Interview with Rebecca Dunham

Rebecca Dunham is a poet an2016-author-photo-1-300x225d Professor of English at the University of Wisconsin-Milwaukee, where she teaches creative writing. Her work has been described as post-confessional and concerns itself with feminist and ecological issues. Her most recent publication, Cold Pastoral, is a collection of poems based on modern ecological disasters such as the Deepwater Horizon oil spill. She has published four other collections of poetry, including Fascicle, Glass Armonica, The Miniature Room, and The Flight Cage.

Q: What does Cold Pastoral mean, for you? What do you hope readers gain after reading the poems?

Personally, the book marks a point in my life when I had to take stock of my place in the world around me, as well as the function of poetry within that world. For readers, I hope that the poet-speaker’s journey will resonate with those of us who may mean well, but who have also blinded ourselves to the mounting human and environmental crises around us. I would hope that the book will encourage readers to consider their responsibility to others, as well as potential for language and literature to enact change. Continue reading

Cold Pastoral, Rebecca Dunham

Dunham’s poetry comes to us at a desperate time. We currently face the ecological threats of global warming, as exacerbated by our human interactions with the world we inhabit. Pollution, over-population, and deforestation are serious hazards to our environment, and Dunham understands our human contribution to the problem. With her poems, she hopes to educate and inform readers of the very real consequences of forgetting to care for the Earth.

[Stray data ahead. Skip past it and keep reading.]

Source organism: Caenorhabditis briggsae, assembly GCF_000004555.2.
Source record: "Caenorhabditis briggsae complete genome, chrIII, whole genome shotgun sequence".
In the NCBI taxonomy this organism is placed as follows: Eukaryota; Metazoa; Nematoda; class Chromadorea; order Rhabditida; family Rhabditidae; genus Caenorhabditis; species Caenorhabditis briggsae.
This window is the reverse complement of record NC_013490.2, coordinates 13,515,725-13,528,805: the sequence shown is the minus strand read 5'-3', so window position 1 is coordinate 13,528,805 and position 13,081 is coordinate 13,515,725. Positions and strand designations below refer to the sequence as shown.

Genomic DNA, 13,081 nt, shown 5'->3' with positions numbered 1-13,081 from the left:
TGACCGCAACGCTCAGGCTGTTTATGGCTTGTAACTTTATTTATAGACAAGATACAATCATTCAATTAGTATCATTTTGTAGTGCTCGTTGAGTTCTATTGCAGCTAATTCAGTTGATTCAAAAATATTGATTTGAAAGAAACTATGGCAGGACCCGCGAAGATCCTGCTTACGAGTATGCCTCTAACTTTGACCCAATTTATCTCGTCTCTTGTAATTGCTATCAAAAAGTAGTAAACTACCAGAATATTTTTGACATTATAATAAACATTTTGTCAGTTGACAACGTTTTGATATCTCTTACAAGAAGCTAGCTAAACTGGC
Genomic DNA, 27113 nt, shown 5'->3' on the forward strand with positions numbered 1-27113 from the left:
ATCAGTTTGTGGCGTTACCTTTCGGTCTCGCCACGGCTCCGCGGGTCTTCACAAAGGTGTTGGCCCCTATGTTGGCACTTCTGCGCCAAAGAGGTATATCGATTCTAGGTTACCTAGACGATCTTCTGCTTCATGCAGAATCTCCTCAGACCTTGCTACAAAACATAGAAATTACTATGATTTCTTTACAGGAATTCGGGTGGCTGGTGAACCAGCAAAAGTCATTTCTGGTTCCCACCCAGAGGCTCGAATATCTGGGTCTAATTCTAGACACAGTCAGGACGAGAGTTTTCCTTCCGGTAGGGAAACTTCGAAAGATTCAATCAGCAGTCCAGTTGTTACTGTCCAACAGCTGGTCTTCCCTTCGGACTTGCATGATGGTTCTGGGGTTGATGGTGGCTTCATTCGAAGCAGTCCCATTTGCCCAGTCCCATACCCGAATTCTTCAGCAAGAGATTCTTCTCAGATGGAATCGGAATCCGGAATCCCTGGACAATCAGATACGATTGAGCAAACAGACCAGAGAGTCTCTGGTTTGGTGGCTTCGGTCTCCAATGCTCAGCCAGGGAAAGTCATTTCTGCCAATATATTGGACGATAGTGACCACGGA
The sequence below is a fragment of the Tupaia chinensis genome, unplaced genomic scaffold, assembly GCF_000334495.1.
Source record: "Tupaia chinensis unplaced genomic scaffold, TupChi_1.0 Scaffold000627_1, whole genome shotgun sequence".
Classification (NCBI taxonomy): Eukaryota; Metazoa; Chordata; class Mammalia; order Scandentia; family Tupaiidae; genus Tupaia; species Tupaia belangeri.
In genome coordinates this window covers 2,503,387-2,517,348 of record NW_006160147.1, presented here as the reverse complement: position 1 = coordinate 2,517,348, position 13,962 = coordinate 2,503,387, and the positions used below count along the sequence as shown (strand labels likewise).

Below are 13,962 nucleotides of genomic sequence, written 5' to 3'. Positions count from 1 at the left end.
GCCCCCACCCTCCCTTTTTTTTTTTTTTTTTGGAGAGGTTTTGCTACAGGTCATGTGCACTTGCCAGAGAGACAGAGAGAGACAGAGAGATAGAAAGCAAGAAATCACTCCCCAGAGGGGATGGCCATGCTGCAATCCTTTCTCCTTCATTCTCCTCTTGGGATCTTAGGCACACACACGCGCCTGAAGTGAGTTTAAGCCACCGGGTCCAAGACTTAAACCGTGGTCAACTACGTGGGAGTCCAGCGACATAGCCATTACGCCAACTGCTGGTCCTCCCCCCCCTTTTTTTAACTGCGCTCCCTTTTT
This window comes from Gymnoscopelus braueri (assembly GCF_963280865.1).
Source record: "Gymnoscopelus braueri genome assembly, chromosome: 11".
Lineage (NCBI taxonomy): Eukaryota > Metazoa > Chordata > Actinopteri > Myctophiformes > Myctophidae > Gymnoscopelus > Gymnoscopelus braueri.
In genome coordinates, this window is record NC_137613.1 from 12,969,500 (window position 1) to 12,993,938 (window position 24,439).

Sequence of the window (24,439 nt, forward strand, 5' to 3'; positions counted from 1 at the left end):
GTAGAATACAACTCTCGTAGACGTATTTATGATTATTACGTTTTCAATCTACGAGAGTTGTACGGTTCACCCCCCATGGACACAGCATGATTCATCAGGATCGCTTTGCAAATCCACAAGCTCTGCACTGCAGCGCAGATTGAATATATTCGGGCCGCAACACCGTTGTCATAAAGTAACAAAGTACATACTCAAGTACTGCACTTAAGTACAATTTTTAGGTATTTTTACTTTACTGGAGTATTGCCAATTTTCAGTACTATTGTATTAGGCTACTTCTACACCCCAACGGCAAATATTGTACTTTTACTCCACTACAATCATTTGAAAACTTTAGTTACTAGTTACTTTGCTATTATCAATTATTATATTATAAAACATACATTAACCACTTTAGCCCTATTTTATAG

This collection examines the man-made and/or human-influenced natural disasters of our time: the explosion on the Deepwater Horizon oil rig, Hurricane Katrina and its devastating aftermath, and the Flint water crisis.  Dunham tactfully weaves desolate poems with evidenciary support, creating a powerful report on what really happened with the Oil Spill.  Continue reading

Reaper, Jill McDonough

ReaperJill McDonough’s book of poetry Reaper is written at a desperate time for humanity. We currently face the very real threats of overpopulation, pollution and global warming, all of which stir up questions of control and technology. McDonough brings awareness to these issues while at the same time providing hope for the future.

McDonough predicts that the loss of our humanity, of nature, and the loss of human nature – the loss of the self – will all be, in part, due to the rise of technology. We, as a species, are becoming numb to our own desires, “wanting … wanting” (10). People are currently content to be “distracted” (16), brainwashed, in a sense, numb to life. We take for granted the little things, things that don’t require technology, like emotions, feelings, or experiences; the more we allow technology to rule our loves, the more we lose sight of our true selves.

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A Pillow Book, Suzanne Buffam

A Pillow Book

“Not a narrative. Not an essay. Not a shopping list. Not a song. Not a diary. Not an etiquette manual. Not a confession. Not a prayer. Not a secret letter sent through the silent Palace hallways before dawn.”

A Pillow Book, Suzanne Buffam’s 2016 book of poetry, is a great companion for anyone struggling with sleep. During the darkest hours of night and through the early hours of morning, at dusk or dawn, the poems in A Pillow Book possesses the hypnotizing ability to lull readers into a restful trance.  Continue reading

To Journey Over the Rainbow

From Land of Oz is a quest about finding poetry everywhere it presents itself. These poems are based on L. Frank Baum’s cherished children’s book “The Wonderful Wizard of Oz,” a story has inspired reproductions, continuations and recreations since its original publication in 1900. Inspired, Kathleen de la Chaumette relies on the classic as the basis of her poems in the recently published From the Land of Oz.

Reminiscent and nostalgic, the poems in the collection attempt to recreate the magic and mystery we experienced as children, reminding us of and transporting us back to Oz. The wonderment and joy that follows the childlike innocence experienced and replicated through The Wizard of Oz are retained and revisited in De La Chaumette’s selection of poems. Continue reading